Pub Date: May 1, 1999

ISBN: 0-7867-0617-1

Page Count: 320

Publisher: N/A

Review Posted Online: May 19, 2010

Kirkus Reviews Issue: April 1, 1999

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TO KILL A MOCKINGBIRD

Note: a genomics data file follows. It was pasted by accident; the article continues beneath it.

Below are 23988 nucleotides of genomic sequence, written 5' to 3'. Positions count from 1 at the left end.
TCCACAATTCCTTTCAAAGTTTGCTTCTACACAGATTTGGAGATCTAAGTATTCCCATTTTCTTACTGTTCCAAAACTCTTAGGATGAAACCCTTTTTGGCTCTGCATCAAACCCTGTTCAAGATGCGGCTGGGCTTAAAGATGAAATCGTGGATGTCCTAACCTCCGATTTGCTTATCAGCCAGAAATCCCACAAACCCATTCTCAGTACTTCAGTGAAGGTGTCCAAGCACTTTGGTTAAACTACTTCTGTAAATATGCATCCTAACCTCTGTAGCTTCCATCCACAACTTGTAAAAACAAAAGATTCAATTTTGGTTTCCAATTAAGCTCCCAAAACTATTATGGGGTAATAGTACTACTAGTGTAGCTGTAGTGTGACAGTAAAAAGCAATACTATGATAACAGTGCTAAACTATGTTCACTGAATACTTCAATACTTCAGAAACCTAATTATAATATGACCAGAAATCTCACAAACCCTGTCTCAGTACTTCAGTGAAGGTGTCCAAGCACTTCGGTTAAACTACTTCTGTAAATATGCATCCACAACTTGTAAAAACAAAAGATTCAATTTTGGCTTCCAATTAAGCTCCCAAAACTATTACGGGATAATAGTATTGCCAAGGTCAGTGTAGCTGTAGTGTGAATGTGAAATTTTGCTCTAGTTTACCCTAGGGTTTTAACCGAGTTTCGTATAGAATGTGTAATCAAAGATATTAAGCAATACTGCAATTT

A first novel, this is also a first person account of Scout's (Jean Louise) recall of the years that led to the ending of a mystery, the breaking of her brother Jem's elbow, the death of her father's enemy — and the close of childhood years. A widower, Atticus raises his children with legal dispassion and paternal intelligence, and is ably abetted by Calpurnia, the colored cook, while the Alabama town of Maycomb, in the 1930's, remains aloof to their divergence from its tribal patterns. Scout and Jem, with their summer-time companion, Dill, find their paths free from interference — but not from dangers; their curiosity about the imprisoned Boo, whose miserable past is incorporated in their play, results in a tentative friendliness; their fears of Atticus' lack of distinction is dissipated when he shoots a mad dog; his defense of a Negro accused of raping a white girl, Mayella Ewell, is followed with avid interest and turns the rabble whites against him. Scout is the means of averting an attack on Atticus but when he loses the case it is Boo who saves Jem and Scout by killing Mayella's father when he attempts to murder them. The shadows of a beginning for black-white understanding, the persistent fight that Scout carries on against school, Jem's emergence into adulthood, Calpurnia's quiet power, and all the incidents touching on the children's "growing outward" have an attractive starchiness that keeps this southern picture pert and provocative. There is much advance interest in this book; it has been selected by the Literary Guild and Reader's Digest; it should win many friends.